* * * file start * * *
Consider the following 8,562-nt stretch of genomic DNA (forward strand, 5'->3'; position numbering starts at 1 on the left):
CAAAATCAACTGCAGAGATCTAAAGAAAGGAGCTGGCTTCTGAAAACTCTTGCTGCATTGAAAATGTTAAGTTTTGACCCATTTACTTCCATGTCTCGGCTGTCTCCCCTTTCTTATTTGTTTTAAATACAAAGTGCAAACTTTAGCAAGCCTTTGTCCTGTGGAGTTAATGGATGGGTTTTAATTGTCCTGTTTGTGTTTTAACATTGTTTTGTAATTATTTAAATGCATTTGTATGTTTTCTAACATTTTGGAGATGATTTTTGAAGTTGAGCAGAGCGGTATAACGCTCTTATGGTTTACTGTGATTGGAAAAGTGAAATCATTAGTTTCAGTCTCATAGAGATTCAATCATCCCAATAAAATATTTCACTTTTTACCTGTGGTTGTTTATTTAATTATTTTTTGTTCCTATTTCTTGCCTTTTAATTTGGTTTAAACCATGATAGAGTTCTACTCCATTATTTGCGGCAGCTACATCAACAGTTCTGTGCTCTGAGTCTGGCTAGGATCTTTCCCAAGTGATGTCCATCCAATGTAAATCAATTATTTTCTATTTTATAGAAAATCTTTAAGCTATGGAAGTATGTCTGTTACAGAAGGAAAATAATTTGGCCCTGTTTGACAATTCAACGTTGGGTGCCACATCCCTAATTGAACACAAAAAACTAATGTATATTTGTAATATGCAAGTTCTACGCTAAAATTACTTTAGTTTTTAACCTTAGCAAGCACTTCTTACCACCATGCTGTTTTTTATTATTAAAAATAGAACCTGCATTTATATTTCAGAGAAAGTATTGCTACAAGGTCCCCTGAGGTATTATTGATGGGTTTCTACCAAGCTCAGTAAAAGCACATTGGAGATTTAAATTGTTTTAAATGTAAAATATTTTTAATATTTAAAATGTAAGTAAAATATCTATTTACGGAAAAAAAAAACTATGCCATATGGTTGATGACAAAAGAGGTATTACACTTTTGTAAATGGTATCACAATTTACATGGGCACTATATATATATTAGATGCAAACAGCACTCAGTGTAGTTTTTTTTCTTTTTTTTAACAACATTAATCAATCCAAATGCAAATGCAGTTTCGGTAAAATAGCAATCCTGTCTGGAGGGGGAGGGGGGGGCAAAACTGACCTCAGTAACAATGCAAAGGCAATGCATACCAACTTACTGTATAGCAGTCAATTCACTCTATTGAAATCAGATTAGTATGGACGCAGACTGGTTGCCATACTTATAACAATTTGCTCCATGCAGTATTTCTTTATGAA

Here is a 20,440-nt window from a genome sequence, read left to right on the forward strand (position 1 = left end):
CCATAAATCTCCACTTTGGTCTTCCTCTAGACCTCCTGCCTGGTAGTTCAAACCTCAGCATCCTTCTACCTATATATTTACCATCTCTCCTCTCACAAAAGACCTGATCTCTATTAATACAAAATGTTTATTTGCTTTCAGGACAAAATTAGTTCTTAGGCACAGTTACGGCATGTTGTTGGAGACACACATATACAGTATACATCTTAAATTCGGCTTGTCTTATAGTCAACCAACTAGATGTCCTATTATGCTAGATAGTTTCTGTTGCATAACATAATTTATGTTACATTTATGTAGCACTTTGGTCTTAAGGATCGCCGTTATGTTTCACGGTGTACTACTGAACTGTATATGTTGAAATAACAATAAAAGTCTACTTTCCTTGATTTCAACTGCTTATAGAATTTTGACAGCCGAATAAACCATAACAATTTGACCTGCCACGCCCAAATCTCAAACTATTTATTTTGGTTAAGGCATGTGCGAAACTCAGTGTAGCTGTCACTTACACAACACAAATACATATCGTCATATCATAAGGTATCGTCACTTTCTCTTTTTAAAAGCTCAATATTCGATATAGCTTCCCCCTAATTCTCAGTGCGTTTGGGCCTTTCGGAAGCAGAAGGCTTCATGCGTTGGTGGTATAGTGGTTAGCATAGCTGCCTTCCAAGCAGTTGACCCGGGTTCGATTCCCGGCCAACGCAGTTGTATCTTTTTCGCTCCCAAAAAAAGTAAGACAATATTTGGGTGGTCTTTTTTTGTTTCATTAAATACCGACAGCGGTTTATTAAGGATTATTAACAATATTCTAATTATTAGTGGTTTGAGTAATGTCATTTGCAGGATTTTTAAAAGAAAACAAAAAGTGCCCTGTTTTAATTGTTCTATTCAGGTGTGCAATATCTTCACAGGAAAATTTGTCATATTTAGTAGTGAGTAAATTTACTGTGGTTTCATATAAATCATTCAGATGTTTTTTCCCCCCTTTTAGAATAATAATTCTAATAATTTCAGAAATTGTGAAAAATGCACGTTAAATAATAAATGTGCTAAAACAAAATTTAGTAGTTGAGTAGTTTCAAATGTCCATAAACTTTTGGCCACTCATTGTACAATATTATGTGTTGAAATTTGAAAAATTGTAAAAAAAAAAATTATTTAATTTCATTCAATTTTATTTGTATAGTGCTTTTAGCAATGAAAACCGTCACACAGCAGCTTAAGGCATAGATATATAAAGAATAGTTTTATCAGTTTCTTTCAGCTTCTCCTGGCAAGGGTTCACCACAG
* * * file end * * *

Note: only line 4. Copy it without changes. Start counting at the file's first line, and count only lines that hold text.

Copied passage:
CCATAAATCTCCACTTTGGTCTTCCTCTAGACCTCCTGCCTGGTAGTTCAAACCTCAGCATCCTTCTACCTATATATTTACCATCTCTCCTCTCACAAAAGACCTGATCTCTATTAATACAAAATGTTTATTTGCTTTCAGGACAAAATTAGTTCTTAGGCACAGTTACGGCATGTTGTTGGAGACACACATATACAGTATACATCTTAAATTCGGCTTGTCTTATAGTCAACCAACTAGATGTCCTATTATGCTAGATAGTTTCTGTTGCATAACATAATTTATGTTACATTTATGTAGCACTTTGGTCTTAAGGATCGCCGTTATGTTTCACGGTGTACTACTGAACTGTATATGTTGAAATAACAATAAAAGTCTACTTTCCTTGATTTCAACTGCTTATAGAATTTTGACAGCCGAATAAACCATAACAATTTGACCTGCCACGCCCAAATCTCAAACTATTTATTTTGGTTAAGGCATGTGCGAAACTCAGTGTAGCTGTCACTTACACAACACAAATACATATCGTCATATCATAAGGTATCGTCACTTTCTCTTTTTAAAAGCTCAATATTCGATATAGCTTCCCCCTAATTCTCAGTGCGTTTGGGCCTTTCGGAAGCAGAAGGCTTCATGCGTTGGTGGTATAGTGGTTAGCATAGCTGCCTTCCAAGCAGTTGACCCGGGTTCGATTCCCGGCCAACGCAGTTGTATCTTTTTCGCTCCCAAAAAAAGTAAGACAATATTTGGGTGGTCTTTTTTTGTTTCATTAAATACCGACAGCGGTTTATTAAGGATTATTAACAATATTCTAATTATTAGTGGTTTGAGTAATGTCATTTGCAGGATTTTTAAAAGAAAACAAAAAGTGCCCTGTTTTAATTGTTCTATTCAGGTGTGCAATATCTTCACAGGAAAATTTGTCATATTTAGTAGTGAGTAAATTTACTGTGGTTTCATATAAATCATTCAGATGTTTTTTCCCCCCTTTTAGAATAATAATTCTAATAATTTCAGAAATTGTGAAAAATGCACGTTAAATAATAAATGTGCTAAAACAAAATTTAGTAGTTGAGTAGTTTCAAATGTCCATAAACTTTTGGCCACTCATTGTACAATATTATGTGTTGAAATTTGAAAAATTGTAAAAAAAAAAATTATTTAATTTCATTCAATTTTATTTGTATAGTGCTTTTAGCAATGAAAACCGTCACACAGCAGCTTAAGGCATAGATATATAAAGAATAGTTTTATCAGTTTCTTTCAGCTTCTCCTGGCAAGGGTTCACCACAG